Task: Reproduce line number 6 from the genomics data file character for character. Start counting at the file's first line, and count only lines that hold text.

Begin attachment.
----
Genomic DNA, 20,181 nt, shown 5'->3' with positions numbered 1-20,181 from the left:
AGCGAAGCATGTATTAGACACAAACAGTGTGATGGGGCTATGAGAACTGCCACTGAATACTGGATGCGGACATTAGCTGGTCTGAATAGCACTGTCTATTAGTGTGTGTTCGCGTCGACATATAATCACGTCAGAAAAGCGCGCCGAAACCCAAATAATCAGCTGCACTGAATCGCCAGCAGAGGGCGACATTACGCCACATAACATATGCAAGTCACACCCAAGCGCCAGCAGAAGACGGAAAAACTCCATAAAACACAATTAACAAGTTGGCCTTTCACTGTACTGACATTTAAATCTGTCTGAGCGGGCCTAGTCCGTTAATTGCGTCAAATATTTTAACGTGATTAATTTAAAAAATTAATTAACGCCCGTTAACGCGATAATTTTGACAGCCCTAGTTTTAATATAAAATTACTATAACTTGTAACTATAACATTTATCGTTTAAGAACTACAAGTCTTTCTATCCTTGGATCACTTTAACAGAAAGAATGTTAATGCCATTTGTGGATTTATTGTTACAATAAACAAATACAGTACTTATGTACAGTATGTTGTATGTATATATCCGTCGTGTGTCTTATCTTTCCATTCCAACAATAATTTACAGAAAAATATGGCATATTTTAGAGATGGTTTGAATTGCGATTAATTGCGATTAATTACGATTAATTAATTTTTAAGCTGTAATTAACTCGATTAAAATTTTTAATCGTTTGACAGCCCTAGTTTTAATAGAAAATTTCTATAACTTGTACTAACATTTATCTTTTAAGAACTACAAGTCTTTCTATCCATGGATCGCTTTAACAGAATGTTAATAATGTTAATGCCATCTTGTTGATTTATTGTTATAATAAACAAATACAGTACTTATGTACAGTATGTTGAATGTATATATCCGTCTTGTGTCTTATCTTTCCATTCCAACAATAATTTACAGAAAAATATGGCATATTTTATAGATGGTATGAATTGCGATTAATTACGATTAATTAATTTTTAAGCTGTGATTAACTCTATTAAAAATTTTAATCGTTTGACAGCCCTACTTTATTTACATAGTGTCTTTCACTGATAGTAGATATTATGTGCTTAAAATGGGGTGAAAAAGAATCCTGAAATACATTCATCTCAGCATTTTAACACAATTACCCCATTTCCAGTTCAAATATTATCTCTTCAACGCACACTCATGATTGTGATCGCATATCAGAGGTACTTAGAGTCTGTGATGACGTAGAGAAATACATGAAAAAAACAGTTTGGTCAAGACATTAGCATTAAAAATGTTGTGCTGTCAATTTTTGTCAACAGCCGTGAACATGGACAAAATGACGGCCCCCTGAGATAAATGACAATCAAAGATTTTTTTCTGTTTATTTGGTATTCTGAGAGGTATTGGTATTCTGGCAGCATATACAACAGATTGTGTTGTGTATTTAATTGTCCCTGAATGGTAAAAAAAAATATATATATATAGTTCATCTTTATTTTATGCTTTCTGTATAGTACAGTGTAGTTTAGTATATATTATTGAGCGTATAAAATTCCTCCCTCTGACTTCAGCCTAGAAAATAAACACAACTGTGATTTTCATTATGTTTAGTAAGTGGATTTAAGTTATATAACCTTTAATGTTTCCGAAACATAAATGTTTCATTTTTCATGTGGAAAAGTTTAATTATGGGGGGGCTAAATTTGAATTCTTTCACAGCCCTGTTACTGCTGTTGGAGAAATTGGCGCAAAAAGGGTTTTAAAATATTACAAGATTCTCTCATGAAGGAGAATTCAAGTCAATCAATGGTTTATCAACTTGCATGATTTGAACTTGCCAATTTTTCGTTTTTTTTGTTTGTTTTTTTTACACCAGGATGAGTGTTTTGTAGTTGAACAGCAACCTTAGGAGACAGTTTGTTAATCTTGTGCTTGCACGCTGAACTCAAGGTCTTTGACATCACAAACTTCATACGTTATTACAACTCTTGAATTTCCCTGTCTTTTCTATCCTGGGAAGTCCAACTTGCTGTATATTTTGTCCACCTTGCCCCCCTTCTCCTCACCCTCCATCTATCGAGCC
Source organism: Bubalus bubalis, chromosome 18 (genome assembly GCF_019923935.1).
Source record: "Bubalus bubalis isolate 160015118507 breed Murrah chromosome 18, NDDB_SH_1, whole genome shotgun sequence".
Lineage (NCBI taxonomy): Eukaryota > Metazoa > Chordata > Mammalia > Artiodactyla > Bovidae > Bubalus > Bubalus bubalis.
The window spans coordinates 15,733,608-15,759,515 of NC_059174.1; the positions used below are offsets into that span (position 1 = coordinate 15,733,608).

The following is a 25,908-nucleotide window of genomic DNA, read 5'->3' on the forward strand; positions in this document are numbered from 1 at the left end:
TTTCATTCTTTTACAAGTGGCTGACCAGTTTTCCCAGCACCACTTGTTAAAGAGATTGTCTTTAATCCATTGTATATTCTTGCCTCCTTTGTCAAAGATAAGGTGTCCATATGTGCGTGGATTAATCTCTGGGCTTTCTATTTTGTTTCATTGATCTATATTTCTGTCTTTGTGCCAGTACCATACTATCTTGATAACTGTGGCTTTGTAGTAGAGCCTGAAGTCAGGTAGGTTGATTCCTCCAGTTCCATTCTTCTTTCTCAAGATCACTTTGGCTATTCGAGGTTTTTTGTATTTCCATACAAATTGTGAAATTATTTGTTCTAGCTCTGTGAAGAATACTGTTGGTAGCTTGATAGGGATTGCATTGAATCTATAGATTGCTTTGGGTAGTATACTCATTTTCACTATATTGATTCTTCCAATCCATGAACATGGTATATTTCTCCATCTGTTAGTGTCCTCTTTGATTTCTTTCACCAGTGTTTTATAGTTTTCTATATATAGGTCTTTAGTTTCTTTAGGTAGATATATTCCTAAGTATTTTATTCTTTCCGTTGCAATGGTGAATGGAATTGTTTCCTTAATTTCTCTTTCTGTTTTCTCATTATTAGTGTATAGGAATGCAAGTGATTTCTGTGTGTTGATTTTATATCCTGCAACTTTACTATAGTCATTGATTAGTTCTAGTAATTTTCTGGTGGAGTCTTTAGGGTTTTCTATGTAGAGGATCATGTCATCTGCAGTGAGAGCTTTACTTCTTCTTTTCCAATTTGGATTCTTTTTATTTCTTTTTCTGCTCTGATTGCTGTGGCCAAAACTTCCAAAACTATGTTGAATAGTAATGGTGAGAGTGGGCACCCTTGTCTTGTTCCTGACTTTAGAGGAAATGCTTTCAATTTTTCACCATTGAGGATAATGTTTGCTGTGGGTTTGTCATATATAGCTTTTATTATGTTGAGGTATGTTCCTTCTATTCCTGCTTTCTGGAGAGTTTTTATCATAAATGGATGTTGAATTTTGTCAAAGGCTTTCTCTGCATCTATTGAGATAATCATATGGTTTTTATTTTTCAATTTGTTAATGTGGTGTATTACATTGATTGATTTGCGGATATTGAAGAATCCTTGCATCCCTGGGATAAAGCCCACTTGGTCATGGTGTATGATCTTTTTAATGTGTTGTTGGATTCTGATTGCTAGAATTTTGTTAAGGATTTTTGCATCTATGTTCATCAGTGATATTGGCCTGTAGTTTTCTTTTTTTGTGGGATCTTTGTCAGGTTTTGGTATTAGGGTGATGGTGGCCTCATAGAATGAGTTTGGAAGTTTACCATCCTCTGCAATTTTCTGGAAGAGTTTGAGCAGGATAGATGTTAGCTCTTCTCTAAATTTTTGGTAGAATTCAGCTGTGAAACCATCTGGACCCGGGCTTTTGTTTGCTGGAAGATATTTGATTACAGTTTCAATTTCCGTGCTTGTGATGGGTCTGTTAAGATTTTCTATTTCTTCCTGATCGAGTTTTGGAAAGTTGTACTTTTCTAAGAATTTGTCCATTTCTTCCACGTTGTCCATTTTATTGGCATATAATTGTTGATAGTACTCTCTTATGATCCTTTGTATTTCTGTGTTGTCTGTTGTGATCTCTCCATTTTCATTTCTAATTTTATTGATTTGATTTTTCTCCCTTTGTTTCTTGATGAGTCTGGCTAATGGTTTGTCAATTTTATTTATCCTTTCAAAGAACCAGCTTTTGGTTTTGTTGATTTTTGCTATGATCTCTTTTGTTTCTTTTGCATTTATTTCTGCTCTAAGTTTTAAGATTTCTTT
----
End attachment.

The window spans coordinates 15,733,608-15,759,515 of NC_059174.1; the positions used below are offsets into that span (position 1 = coordinate 15,733,608).